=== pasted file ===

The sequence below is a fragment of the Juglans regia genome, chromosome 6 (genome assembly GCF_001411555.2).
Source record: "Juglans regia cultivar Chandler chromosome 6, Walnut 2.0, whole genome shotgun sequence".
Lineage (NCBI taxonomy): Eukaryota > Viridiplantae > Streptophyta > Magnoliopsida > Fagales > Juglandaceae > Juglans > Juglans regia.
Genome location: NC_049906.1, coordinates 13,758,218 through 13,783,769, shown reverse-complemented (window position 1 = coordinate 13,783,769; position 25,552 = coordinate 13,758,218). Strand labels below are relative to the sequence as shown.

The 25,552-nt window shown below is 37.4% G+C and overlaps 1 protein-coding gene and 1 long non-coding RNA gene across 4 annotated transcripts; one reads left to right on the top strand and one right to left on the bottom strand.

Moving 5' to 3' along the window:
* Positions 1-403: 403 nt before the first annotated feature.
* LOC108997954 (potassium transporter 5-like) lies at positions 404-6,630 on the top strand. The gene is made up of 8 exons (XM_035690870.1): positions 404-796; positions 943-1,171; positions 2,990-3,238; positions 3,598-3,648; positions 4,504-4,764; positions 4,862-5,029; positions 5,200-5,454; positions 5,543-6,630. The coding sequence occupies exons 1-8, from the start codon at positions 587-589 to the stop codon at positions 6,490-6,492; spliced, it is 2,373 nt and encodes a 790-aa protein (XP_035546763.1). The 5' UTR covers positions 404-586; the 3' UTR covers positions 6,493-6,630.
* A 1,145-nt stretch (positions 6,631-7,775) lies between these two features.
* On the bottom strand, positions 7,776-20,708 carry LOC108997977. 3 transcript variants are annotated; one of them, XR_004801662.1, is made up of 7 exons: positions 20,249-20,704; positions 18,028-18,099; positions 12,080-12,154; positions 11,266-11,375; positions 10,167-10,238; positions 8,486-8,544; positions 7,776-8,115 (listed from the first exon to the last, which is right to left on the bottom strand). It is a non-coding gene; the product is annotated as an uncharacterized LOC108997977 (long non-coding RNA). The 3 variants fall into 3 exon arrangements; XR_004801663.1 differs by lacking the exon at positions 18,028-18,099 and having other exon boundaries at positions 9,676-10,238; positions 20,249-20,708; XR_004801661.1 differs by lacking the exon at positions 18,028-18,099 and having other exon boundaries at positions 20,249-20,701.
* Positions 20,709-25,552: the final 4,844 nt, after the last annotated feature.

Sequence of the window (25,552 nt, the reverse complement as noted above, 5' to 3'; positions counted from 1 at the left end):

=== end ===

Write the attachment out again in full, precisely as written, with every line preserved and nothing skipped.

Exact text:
The sequence below is a fragment of the Juglans regia genome, chromosome 6 (genome assembly GCF_001411555.2).
Source record: "Juglans regia cultivar Chandler chromosome 6, Walnut 2.0, whole genome shotgun sequence".
Lineage (NCBI taxonomy): Eukaryota > Viridiplantae > Streptophyta > Magnoliopsida > Fagales > Juglandaceae > Juglans > Juglans regia.
Genome location: NC_049906.1, coordinates 13,758,218 through 13,783,769, shown reverse-complemented (window position 1 = coordinate 13,783,769; position 25,552 = coordinate 13,758,218). Strand labels below are relative to the sequence as shown.

The 25,552-nt window shown below is 37.4% G+C and overlaps 1 protein-coding gene and 1 long non-coding RNA gene across 4 annotated transcripts; one reads left to right on the top strand and one right to left on the bottom strand.

Moving 5' to 3' along the window:
* Positions 1-403: 403 nt before the first annotated feature.
* LOC108997954 (potassium transporter 5-like) lies at positions 404-6,630 on the top strand. The gene is made up of 8 exons (XM_035690870.1): positions 404-796; positions 943-1,171; positions 2,990-3,238; positions 3,598-3,648; positions 4,504-4,764; positions 4,862-5,029; positions 5,200-5,454; positions 5,543-6,630. The coding sequence occupies exons 1-8, from the start codon at positions 587-589 to the stop codon at positions 6,490-6,492; spliced, it is 2,373 nt and encodes a 790-aa protein (XP_035546763.1). The 5' UTR covers positions 404-586; the 3' UTR covers positions 6,493-6,630.
* A 1,145-nt stretch (positions 6,631-7,775) lies between these two features.
* On the bottom strand, positions 7,776-20,708 carry LOC108997977. 3 transcript variants are annotated; one of them, XR_004801662.1, is made up of 7 exons: positions 20,249-20,704; positions 18,028-18,099; positions 12,080-12,154; positions 11,266-11,375; positions 10,167-10,238; positions 8,486-8,544; positions 7,776-8,115 (listed from the first exon to the last, which is right to left on the bottom strand). It is a non-coding gene; the product is annotated as an uncharacterized LOC108997977 (long non-coding RNA). The 3 variants fall into 3 exon arrangements; XR_004801663.1 differs by lacking the exon at positions 18,028-18,099 and having other exon boundaries at positions 9,676-10,238; positions 20,249-20,708; XR_004801661.1 differs by lacking the exon at positions 18,028-18,099 and having other exon boundaries at positions 20,249-20,701.
* Positions 20,709-25,552: the final 4,844 nt, after the last annotated feature.

Sequence of the window (25,552 nt, the reverse complement as noted above, 5' to 3'; positions counted from 1 at the left end):